Your favorite places in the UWS?

Plantshed for its flowers and its little coffee. Space Market is our favorite deli, the shops are very friendly, and there is a bit of everything, and everything is better presented there than elsewhere. Bella Luna, our favorite and family-friendly neighborhood restaurant, a place with large windows to let the light in, even in winter, offering simple and good Italian dishes, quick service and an incredible tiramisu! But, there is also The Consulate with its brasserie side, the Osteria Cotta with its cozy bar counter, the small French wine bar Vin sur Vingt, Bodrum and its Mediterranean cuisine, Mermaid Inn and its American dishes, but also Storico, the restaurant of the New York Historical Society for its sophisticated and luminous decoration. For a drink in the evening with friends, the very simple E’s Bar with a room at the back, less noisy, and a terrace in summer, letting a feeling of the old bar from our student years. For a drink in a trendy place, I like to go to the bar at Jacob Pickles, or next door to the Tiki Chick. For pastries, I love Levain Bakery for its cookies to die for, as well as Orwashers Bakery. For yoga, Upper West Yoga and Wellness with the two owners, Stephan and Ingrid, who manage their neighborhood studio with sensitivity and kindness. The list of my favorite places on the Upper West Side is so long … I end it here, with the best Indian dosas at Saravanaa Bhavan!

Is this a neighborhood that you recommend for those who want to buy or rent?

Of course, this is a neighborhood we recommend! But a neighborhood is also a practical choice depending on where you work and where you go to schools, if you have children.

If you had to describe the Upper West Side in 3 words?

Relaxed, calm and lively!

Thank you Gaëlle Hintzy-Marcel for showing us your Upper West Side!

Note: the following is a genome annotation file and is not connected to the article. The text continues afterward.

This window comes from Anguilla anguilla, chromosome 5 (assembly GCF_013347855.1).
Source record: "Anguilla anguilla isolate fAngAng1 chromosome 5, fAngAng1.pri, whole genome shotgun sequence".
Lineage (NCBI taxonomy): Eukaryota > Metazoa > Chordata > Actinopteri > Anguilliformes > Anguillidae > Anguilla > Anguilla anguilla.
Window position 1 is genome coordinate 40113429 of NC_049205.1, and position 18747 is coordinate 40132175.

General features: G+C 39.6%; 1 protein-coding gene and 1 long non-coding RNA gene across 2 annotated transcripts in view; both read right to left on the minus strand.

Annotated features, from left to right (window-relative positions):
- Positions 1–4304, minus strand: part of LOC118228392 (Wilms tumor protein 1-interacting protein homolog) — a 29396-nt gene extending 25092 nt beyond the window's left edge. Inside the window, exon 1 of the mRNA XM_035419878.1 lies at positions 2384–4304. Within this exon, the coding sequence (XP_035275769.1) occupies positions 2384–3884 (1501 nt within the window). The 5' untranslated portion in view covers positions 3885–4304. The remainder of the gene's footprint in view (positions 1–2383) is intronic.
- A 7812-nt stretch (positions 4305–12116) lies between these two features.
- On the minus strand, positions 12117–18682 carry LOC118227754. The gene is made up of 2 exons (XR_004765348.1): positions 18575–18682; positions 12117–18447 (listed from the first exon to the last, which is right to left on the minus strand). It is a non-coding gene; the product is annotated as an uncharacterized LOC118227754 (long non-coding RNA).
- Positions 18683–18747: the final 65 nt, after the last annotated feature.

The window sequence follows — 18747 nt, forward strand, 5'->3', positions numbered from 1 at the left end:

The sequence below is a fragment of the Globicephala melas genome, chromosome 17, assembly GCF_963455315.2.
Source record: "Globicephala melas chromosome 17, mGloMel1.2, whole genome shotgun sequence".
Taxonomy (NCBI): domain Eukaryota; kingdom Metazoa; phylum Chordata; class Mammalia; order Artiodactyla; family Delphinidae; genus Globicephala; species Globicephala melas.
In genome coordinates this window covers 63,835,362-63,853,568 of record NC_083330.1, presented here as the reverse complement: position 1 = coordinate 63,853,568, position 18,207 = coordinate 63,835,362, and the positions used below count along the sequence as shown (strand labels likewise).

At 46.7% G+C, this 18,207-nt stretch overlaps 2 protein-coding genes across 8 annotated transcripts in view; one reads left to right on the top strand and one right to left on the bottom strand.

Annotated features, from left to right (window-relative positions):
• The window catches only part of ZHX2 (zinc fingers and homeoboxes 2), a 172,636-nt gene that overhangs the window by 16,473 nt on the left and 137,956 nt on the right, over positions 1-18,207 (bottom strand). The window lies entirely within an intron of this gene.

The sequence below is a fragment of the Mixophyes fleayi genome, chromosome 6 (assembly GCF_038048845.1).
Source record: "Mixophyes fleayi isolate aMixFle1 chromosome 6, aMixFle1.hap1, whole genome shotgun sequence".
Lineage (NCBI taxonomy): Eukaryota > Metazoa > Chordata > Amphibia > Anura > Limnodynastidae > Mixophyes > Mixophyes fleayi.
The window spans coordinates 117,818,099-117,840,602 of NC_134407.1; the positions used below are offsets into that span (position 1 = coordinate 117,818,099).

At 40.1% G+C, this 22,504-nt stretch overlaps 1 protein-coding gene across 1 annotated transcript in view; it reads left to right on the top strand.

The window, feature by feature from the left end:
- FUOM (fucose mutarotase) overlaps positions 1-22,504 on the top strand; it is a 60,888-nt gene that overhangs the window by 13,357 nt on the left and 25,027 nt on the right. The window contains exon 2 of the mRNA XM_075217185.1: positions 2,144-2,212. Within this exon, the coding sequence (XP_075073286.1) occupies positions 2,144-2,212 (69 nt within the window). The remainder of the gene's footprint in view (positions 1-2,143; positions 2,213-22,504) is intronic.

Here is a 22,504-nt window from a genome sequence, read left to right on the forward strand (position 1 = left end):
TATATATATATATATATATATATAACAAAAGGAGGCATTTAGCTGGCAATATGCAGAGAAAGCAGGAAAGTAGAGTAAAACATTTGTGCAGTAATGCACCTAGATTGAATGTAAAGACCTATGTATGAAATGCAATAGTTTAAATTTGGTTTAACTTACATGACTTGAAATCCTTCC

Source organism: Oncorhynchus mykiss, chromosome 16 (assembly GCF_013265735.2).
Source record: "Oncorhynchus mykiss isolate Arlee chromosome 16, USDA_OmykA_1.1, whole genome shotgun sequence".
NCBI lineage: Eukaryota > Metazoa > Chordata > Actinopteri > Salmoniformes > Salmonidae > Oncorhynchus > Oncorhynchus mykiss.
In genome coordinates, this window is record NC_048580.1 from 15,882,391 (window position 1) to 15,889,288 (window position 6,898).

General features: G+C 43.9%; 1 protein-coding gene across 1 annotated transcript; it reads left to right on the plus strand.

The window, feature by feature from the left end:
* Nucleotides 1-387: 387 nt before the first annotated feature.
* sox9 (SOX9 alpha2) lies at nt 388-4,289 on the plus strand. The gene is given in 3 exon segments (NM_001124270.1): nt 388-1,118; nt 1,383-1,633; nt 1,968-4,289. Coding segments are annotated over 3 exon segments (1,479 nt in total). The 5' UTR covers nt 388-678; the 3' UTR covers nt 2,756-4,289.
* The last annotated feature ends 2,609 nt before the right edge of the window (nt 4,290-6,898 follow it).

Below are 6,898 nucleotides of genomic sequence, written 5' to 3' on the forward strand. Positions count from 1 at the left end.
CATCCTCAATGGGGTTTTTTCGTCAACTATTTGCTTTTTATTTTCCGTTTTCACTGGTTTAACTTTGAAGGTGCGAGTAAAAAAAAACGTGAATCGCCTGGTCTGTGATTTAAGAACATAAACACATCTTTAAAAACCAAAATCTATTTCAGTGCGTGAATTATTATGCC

Experts Discuss – the Upper West Side

Rental market:

With an average monthly rent of $ 4,668, the Upper West Side is 11% higher than the average for all of Manhattan.

Sales market:

Regarding sales, the median price in Q1 of 2020 was $ 1,175,000 ($ 1,265 / sq ft), down 3% year on year. To be compared with Manhattan’s median price of $ 1,060,000.

Interview by Rachel Brunet, director and editor-in-chief of Petit Journal New York

Read the article in Le Petit Journal New York

Webinar – The impact of Covid-19 on the New York real estate market

Webinar BARNES New York
The impact of Covid-19 on the New York real estate market

In view of these troubled times and turbulent current events, on Friday 10 April at 3.30 pm (Paris time), 9.30 am (New York time), BARNES shared with you his vision of the current situation, the modifications in its internal organisation, in the way it communicates with its customers, and in its interaction with the markets in which the network is present, particularly the New York market. It is by understanding the present context, while remaining as factual as possible, with figures and data in support, that we will be able, with prudence and humility, to prepare for the future.

Within one month, the world as we know it has been profoundly impacted by a pandemic of rare violence, unparalleled and with many repercussions. In Europe, as in the main states of the United States, containment has become mandatory and many companies and independents dread the weeks and months to come. Many experts speak with certainty about the next steps, with the majority of these predictions being regularly challenged after a few days.

As such, BARNES New York has offered you a live virtual conference in French during which the following themes were discussed:

  • Introduction and overview of the main real estate markets in the world where BARNES is present. By Thibault de Saint Vincent, President of BARNES Group.
  • Focus New York. By Christophe Bourreau, Manager Partner BARNES New York.
    • The current new regulatory framework
    • Impact on transactions in progress